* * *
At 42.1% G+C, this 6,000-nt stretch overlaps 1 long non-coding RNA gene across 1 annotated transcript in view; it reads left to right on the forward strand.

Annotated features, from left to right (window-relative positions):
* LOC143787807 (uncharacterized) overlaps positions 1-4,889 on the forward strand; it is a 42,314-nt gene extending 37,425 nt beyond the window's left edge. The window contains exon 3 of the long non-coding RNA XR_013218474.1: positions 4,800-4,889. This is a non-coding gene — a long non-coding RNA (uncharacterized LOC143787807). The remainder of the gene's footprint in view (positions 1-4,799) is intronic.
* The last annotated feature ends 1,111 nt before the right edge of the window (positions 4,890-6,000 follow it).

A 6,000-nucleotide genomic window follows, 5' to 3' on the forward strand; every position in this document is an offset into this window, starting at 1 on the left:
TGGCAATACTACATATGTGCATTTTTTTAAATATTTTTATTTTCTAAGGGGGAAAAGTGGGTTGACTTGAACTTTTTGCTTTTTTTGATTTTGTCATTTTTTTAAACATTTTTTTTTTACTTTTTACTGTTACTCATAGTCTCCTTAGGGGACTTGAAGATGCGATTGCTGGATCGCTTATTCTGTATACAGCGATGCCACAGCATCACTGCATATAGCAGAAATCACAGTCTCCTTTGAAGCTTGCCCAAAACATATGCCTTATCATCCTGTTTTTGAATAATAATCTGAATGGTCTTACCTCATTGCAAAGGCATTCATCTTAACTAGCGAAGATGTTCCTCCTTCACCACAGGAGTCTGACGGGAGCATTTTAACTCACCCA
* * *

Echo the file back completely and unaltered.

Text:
At 42.1% G+C, this 6,000-nt stretch overlaps 1 long non-coding RNA gene across 1 annotated transcript in view; it reads left to right on the forward strand.

Annotated features, from left to right (window-relative positions):
* LOC143787807 (uncharacterized) overlaps positions 1-4,889 on the forward strand; it is a 42,314-nt gene extending 37,425 nt beyond the window's left edge. The window contains exon 3 of the long non-coding RNA XR_013218474.1: positions 4,800-4,889. This is a non-coding gene — a long non-coding RNA (uncharacterized LOC143787807). The remainder of the gene's footprint in view (positions 1-4,799) is intronic.
* The last annotated feature ends 1,111 nt before the right edge of the window (positions 4,890-6,000 follow it).

A 6,000-nucleotide genomic window follows, 5' to 3' on the forward strand; every position in this document is an offset into this window, starting at 1 on the left:
TGGCAATACTACATATGTGCATTTTTTTAAATATTTTTATTTTCTAAGGGGGAAAAGTGGGTTGACTTGAACTTTTTGCTTTTTTTGATTTTGTCATTTTTTTAAACATTTTTTTTTTACTTTTTACTGTTACTCATAGTCTCCTTAGGGGACTTGAAGATGCGATTGCTGGATCGCTTATTCTGTATACAGCGATGCCACAGCATCACTGCATATAGCAGAAATCACAGTCTCCTTTGAAGCTTGCCCAAAACATATGCCTTATCATCCTGTTTTTGAATAATAATCTGAATGGTCTTACCTCATTGCAAAGGCATTCATCTTAACTAGCGAAGATGTTCCTCCTTCACCACAGGAGTCTGACGGGAGCATTTTAACTCACCCA